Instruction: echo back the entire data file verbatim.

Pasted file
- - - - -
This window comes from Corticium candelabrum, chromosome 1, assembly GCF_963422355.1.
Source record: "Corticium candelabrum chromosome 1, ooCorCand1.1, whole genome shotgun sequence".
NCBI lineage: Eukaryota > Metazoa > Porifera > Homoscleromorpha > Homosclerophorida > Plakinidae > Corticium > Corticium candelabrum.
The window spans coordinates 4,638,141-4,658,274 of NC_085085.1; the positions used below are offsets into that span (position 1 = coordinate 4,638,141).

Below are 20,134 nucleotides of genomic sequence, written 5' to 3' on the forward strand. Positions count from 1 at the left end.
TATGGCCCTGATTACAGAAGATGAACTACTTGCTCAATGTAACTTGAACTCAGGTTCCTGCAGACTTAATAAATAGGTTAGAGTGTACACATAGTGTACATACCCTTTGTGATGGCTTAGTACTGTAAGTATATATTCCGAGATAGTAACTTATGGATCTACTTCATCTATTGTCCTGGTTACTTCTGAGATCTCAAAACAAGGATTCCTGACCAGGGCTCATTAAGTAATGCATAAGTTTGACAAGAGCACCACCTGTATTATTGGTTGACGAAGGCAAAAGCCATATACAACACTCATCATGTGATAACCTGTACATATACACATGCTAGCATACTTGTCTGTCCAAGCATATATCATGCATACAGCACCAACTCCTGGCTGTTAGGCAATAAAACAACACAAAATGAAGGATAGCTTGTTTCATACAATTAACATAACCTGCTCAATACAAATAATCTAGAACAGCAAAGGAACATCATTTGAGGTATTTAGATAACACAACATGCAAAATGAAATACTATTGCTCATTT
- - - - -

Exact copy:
This window comes from Corticium candelabrum, chromosome 1, assembly GCF_963422355.1.
Source record: "Corticium candelabrum chromosome 1, ooCorCand1.1, whole genome shotgun sequence".
NCBI lineage: Eukaryota > Metazoa > Porifera > Homoscleromorpha > Homosclerophorida > Plakinidae > Corticium > Corticium candelabrum.
The window spans coordinates 4,638,141-4,658,274 of NC_085085.1; the positions used below are offsets into that span (position 1 = coordinate 4,638,141).

Below are 20,134 nucleotides of genomic sequence, written 5' to 3' on the forward strand. Positions count from 1 at the left end.
TATGGCCCTGATTACAGAAGATGAACTACTTGCTCAATGTAACTTGAACTCAGGTTCCTGCAGACTTAATAAATAGGTTAGAGTGTACACATAGTGTACATACCCTTTGTGATGGCTTAGTACTGTAAGTATATATTCCGAGATAGTAACTTATGGATCTACTTCATCTATTGTCCTGGTTACTTCTGAGATCTCAAAACAAGGATTCCTGACCAGGGCTCATTAAGTAATGCATAAGTTTGACAAGAGCACCACCTGTATTATTGGTTGACGAAGGCAAAAGCCATATACAACACTCATCATGTGATAACCTGTACATATACACATGCTAGCATACTTGTCTGTCCAAGCATATATCATGCATACAGCACCAACTCCTGGCTGTTAGGCAATAAAACAACACAAAATGAAGGATAGCTTGTTTCATACAATTAACATAACCTGCTCAATACAAATAATCTAGAACAGCAAAGGAACATCATTTGAGGTATTTAGATAACACAACATGCAAAATGAAATACTATTGCTCATTT